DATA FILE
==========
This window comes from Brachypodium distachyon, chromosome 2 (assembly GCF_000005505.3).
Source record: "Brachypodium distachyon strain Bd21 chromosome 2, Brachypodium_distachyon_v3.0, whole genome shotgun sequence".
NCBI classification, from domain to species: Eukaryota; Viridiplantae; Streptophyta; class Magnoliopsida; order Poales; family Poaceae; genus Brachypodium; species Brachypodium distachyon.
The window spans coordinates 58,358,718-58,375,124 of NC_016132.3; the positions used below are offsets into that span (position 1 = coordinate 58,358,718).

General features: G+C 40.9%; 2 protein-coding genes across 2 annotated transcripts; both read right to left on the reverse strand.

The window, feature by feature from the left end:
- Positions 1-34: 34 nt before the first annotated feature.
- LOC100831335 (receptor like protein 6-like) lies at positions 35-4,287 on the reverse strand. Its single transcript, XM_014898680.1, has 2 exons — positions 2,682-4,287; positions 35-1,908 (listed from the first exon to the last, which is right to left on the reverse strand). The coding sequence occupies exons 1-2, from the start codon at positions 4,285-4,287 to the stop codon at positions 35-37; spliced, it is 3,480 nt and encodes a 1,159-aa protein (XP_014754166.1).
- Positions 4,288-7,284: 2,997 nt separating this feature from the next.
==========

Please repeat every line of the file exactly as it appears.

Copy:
This window comes from Brachypodium distachyon, chromosome 2 (assembly GCF_000005505.3).
Source record: "Brachypodium distachyon strain Bd21 chromosome 2, Brachypodium_distachyon_v3.0, whole genome shotgun sequence".
NCBI classification, from domain to species: Eukaryota; Viridiplantae; Streptophyta; class Magnoliopsida; order Poales; family Poaceae; genus Brachypodium; species Brachypodium distachyon.
The window spans coordinates 58,358,718-58,375,124 of NC_016132.3; the positions used below are offsets into that span (position 1 = coordinate 58,358,718).

General features: G+C 40.9%; 2 protein-coding genes across 2 annotated transcripts; both read right to left on the reverse strand.

The window, feature by feature from the left end:
- Positions 1-34: 34 nt before the first annotated feature.
- LOC100831335 (receptor like protein 6-like) lies at positions 35-4,287 on the reverse strand. Its single transcript, XM_014898680.1, has 2 exons — positions 2,682-4,287; positions 35-1,908 (listed from the first exon to the last, which is right to left on the reverse strand). The coding sequence occupies exons 1-2, from the start codon at positions 4,285-4,287 to the stop codon at positions 35-37; spliced, it is 3,480 nt and encodes a 1,159-aa protein (XP_014754166.1).
- Positions 4,288-7,284: 2,997 nt separating this feature from the next.